New for Brussels?
Definitely in terms of an Asian restaurant. There were already a couple of sharing-style restaurants here, but more French or Scandinavian. It’s been a trend for a while, it’s happening everywhere else. But for us, it’s really a souvenir of how we eat when we’re in Asia. Everyone shares everything at the table. It’s essential to the experience.
With this new life venture, how has Cowboy fit into it?
When we opened the restaurant, we decided why not buy a Cowboy because we really liked the brand. We thought it looked super cool. Of course it’s all black and stylish. It’s modern. I live with the bike 10 minutes from the restaurant and it’s so convenient. I actually lock it at the entrance. A lot of clients come to the restaurant and they see the bike and ask me about it. I’m not going to say I did my research comparing every electric bike. I just wanted an electric bike and I thought the Cowboy was cool and that’s why I bought one.
What do you like most about the bike?
I was pretty amazed about the electric assistance of the bike. But what I like about it is it’s a bit sporty. It’s an electric bike that still requires you to cycle.
"It's an electric bike that still requires you to cycle. The bike helps me go further."
When in your life have you felt the most like a cowboy?
When I decided to quit my job at Sony and invest nearly all of my earnings into the restaurant. I didn't have a business plan and I'd never before worked in the food industry. I was comfortable, earning a good life, working 9 to 5...but we had just found a location for the restaurant and had to decide if we signed the lease it meant quitting my job and going all in because it was going to get real, real fast. Opening the restaurant was definitely a cowboy decision in my life, and it's the best decision I've ever made. It was a bet, but it was something I always wanted to try. It meant I would become independent, be my own boss, and start working in an environment that I love.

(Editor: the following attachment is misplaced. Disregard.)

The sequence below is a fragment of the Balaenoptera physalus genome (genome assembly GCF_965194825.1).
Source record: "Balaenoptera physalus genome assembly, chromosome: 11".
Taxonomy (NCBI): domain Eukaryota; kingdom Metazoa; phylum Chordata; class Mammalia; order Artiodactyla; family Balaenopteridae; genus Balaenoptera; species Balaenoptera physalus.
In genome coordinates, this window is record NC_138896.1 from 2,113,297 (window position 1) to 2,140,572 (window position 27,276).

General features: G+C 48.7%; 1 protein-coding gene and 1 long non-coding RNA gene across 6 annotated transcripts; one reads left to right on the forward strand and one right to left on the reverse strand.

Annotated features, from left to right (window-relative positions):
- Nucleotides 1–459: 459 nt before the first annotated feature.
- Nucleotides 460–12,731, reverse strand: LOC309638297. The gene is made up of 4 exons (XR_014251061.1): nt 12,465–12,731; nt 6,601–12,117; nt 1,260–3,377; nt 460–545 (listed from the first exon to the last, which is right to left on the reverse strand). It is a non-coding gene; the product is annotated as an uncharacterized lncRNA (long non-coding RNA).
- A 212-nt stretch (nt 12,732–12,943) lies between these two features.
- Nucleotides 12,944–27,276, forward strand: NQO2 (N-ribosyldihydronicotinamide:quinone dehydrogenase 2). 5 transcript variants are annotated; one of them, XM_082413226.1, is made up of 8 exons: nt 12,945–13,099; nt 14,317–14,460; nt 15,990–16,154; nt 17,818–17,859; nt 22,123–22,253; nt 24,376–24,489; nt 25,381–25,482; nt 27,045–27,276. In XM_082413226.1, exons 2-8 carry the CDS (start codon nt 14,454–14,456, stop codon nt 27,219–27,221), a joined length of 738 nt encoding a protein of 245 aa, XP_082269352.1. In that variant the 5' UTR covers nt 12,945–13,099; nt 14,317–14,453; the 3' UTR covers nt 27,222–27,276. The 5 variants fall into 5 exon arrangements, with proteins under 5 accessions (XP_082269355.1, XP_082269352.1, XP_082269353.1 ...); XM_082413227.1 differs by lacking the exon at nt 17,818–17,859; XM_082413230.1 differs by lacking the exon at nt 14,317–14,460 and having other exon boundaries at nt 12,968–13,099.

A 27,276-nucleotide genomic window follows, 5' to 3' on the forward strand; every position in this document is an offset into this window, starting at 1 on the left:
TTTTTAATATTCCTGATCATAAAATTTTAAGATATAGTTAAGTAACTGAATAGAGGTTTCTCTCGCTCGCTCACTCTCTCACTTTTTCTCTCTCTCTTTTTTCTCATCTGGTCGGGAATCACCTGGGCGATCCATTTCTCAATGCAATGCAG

"Opening the restaurant was definitely a cowboy decision. It was a bet. It was something I always wanted to try."
Were there any moments after you opened the restaurant that gave you second thoughts?
It was very tough in the beginning. Xavier and myself were working at the restaurant, arriving at eight in the morning. We were doing the cleaning. Then we were both working as servers. We were our own servers because we wanted to play it safe on our costs and we knew our concept. At noon the service opened, taking orders, serving dishes to the customer, cleaning the tables, dressing the tables again. So usually we finished cleaning everything from the first service half past 4 or 5. Then we had to be ready to open again at 7 in the evening. It was so intense. We were only just waking up to go to the restaurant after sleeping a few hours and then doing everything ourselves.
A labor of love. I’m sure your customers have appreciated your dedication though? That it’s your restaurant and it’s personal.
Exactly. I think the fact that we were so involved, that’s what people like too. Even now, we have a great team. The restaurant can function without us. Even so though, I’m always there checking that everything is going well. It’s necessary in this line of business, I think.
I think you’d do well in New York. Give those Momofuku guys some competition.
[laughter] I can’t imagine how someone has the balles to open in New York. I think of the rent and the competition. If it works it’s great, but it could be so tough.
It is indeed. Whenever I end up back in Brussels, I’ll come by for a meal.
Perfect. I hope to see you one day at the restaurant.